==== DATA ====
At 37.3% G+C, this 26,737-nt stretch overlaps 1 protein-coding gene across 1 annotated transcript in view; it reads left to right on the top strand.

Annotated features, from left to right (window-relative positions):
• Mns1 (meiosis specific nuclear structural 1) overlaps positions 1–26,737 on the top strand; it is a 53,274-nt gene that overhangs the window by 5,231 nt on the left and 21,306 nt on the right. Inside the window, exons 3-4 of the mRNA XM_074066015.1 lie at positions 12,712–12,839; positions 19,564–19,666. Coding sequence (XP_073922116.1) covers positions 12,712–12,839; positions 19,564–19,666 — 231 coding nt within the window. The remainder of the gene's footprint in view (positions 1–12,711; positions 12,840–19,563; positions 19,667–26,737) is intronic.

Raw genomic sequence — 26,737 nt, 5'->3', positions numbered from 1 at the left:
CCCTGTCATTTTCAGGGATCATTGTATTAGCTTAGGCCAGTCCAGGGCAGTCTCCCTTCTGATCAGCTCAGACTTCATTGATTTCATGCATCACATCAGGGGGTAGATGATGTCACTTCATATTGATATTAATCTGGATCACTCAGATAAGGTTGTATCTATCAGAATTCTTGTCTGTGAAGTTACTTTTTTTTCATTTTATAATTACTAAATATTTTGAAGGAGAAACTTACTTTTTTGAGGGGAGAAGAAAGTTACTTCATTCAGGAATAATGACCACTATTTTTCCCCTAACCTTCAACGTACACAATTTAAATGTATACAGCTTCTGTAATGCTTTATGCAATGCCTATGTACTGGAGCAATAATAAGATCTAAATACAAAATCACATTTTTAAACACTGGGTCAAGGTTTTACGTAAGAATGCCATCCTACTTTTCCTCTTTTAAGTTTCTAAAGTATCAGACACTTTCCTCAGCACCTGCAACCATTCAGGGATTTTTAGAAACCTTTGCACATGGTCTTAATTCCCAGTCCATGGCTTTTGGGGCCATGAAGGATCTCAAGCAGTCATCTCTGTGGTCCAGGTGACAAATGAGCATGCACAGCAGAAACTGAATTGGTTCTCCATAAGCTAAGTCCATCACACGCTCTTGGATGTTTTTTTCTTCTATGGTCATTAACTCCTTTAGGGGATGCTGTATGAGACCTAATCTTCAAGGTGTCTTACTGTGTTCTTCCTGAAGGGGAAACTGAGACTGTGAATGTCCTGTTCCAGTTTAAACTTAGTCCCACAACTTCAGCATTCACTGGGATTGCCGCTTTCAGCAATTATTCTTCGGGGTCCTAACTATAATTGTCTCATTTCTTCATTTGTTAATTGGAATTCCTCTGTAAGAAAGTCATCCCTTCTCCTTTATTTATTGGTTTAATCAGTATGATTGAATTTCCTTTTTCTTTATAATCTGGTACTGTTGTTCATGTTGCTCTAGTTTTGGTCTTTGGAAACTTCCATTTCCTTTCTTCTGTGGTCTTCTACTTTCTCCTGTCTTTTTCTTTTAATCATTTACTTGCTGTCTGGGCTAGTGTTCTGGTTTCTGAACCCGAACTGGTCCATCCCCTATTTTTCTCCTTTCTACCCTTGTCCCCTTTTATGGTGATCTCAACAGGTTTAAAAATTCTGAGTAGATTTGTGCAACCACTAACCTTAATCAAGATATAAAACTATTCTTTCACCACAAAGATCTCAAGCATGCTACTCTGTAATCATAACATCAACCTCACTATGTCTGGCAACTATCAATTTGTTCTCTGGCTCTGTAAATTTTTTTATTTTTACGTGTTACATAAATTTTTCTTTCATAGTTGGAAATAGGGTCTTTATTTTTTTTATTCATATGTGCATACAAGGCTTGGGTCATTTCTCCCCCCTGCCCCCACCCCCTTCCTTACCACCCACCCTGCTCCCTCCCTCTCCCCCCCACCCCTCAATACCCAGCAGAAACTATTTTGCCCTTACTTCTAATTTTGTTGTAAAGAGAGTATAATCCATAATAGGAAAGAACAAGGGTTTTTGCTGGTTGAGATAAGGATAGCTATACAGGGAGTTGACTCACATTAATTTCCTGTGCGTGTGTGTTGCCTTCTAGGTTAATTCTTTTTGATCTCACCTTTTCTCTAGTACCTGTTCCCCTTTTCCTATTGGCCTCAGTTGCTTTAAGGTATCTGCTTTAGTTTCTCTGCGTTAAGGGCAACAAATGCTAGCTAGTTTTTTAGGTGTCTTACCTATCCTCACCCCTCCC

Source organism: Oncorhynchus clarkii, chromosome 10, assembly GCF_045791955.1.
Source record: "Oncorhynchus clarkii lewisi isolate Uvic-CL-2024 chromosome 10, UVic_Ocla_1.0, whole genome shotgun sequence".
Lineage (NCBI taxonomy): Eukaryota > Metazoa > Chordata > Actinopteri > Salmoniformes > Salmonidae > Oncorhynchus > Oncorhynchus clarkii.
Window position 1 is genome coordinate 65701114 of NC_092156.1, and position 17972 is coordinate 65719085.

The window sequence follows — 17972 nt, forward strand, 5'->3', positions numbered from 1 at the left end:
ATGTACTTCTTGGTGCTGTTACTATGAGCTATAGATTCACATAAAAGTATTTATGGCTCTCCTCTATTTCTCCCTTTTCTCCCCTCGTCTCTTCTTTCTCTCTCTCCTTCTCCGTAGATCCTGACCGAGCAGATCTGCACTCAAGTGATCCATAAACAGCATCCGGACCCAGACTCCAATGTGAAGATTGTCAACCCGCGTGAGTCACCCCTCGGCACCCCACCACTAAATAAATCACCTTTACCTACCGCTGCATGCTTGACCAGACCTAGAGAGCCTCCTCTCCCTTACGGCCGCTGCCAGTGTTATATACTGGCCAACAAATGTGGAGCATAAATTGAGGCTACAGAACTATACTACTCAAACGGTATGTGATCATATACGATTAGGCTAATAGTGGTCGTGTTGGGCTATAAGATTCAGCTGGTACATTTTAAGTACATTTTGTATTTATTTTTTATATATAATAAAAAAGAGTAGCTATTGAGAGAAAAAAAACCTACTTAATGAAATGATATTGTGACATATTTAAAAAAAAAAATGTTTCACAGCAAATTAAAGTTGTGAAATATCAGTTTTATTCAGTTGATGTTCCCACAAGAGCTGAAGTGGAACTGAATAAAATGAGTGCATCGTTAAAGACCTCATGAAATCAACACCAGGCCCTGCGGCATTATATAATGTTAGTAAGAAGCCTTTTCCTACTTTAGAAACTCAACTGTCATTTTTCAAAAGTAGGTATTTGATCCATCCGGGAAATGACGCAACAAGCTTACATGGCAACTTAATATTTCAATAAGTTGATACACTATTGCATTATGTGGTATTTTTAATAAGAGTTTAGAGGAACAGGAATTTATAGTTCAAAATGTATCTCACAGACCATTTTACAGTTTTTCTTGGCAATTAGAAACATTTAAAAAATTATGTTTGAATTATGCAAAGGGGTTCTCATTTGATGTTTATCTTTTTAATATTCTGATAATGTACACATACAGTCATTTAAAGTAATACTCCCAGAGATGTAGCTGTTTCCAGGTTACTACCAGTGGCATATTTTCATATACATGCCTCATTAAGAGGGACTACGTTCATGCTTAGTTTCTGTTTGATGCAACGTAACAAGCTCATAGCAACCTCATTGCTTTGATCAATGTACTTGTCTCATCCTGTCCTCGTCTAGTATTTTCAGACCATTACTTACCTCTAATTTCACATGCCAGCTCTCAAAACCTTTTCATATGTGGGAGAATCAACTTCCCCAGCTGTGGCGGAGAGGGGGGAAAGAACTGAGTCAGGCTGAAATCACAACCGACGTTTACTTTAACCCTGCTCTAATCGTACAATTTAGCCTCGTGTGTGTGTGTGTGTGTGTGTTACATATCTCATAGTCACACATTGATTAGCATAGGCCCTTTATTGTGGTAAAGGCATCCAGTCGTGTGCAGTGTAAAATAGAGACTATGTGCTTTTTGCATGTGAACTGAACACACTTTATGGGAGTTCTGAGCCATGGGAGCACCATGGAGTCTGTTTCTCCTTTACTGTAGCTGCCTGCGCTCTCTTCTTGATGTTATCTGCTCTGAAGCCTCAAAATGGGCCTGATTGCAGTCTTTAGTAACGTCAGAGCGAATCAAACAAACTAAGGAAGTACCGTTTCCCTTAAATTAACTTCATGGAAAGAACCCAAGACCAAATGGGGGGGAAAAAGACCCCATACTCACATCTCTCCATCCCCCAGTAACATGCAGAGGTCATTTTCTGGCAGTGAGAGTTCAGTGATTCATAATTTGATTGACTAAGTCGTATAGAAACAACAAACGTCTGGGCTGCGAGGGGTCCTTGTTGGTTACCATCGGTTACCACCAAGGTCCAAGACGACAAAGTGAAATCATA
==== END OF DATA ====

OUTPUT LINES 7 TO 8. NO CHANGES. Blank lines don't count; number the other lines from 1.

Source record: "Oncorhynchus clarkii lewisi isolate Uvic-CL-2024 chromosome 10, UVic_Ocla_1.0, whole genome shotgun sequence".
Lineage (NCBI taxonomy): Eukaryota > Metazoa > Chordata > Actinopteri > Salmoniformes > Salmonidae > Oncorhynchus > Oncorhynchus clarkii.